Re: This time is different - Dividend cuts

Chuck

not sure what to think about SKT. Clearly, like other social gathering space companies, their revenues are about to drop to zero, so the dividend will stop. But once the CV is under control, will shoppers want to return to outlets? I can't see any reason why not, and I'm sure there will be some pent-up demand. No plan on selling.

BruceM

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Contributor ○

Re: This time is different - Dividend cuts

Hi @EnvEng 

I looked up TWOpE on M* and it shows a price of $17.67, suggesting either the market is unaware of an announced dividend suspension or the dividend has not been suspended. But at this price, if the common dividend were cut to zero, this preferred would likely drop sharply as the market would no longer be confident in the dividend...so there's a disconnect somewhere.

Also, for some reason, quantumonline does not list TWO's preferreds and I haven't looked up this preferred on the company web site so not sure if the preferred dividend is cumulative, but every REIT preferred I've ever seen is cumulative.

There are some decent preferred yields out there today, but I think I'd stick with the companies whose cash flows would not likely be too adversely effected by a protracted market decline, such as utilities and insurance companies.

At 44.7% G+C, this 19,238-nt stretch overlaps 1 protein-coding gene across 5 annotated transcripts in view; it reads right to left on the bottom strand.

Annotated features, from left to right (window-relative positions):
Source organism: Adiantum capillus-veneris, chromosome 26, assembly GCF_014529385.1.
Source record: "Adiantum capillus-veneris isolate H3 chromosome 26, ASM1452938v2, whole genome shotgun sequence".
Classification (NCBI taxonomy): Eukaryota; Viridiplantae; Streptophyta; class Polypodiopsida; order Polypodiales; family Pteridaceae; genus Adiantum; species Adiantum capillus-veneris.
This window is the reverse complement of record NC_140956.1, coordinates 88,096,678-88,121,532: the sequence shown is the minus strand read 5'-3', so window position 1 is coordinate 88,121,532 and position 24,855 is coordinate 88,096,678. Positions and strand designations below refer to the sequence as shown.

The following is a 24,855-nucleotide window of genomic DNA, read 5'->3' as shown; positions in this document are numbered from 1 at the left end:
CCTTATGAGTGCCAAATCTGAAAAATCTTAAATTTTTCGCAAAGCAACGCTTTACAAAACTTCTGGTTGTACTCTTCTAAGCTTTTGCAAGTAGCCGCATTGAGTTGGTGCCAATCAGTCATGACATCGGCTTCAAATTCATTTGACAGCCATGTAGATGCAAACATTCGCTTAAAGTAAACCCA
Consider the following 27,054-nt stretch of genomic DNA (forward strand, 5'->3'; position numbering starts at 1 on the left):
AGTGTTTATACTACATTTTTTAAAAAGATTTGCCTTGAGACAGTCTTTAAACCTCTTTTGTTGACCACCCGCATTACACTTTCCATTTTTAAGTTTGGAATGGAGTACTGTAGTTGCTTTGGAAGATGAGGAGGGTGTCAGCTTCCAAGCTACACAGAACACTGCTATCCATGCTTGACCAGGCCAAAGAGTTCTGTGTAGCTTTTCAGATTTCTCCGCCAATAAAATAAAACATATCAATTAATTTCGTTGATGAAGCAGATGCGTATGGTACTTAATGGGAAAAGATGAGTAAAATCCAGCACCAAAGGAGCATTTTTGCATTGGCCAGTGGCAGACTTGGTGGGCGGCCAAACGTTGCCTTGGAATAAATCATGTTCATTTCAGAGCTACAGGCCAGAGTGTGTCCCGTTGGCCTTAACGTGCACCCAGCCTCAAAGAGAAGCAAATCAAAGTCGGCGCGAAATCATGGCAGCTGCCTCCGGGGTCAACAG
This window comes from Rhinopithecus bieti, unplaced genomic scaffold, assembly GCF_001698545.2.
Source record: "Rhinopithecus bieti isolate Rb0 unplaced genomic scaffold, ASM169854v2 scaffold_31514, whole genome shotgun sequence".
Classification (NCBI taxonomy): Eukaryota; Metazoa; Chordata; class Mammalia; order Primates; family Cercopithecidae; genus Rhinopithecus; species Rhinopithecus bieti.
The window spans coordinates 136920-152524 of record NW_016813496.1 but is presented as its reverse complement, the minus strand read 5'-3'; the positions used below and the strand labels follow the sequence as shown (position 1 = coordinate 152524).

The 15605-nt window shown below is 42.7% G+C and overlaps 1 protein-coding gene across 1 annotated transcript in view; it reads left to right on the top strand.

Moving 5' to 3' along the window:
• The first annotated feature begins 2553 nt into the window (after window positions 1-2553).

BruceM

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Valued Contributor

Re: This time is different - Dividend cuts


@BruceM wrote:

Chuck

not sure what to think about SKT. Clearly, like other social gathering space companies, their revenues are about to drop to zero, so the dividend will stop. But once the CV is under control, will shoppers want to return to outlets? I can't see any reason why not, and I'm sure there will be some pent-up demand. No plan on selling.

BruceM


I'm not so sure their revenues will drop to zero.  That assumes all tenants skip monthly lease payments.  Which may happen, of course, but there are some 'kickers' in both today's $2.4 trillion stimulus package along with the associated $4 trillion Fed/Treasure actions already going on!

My 'guess' is that factory outlets will be among the first businesses to 'reopen', given that none of the outlets, to my knowledge, are located in Times Square!  8-))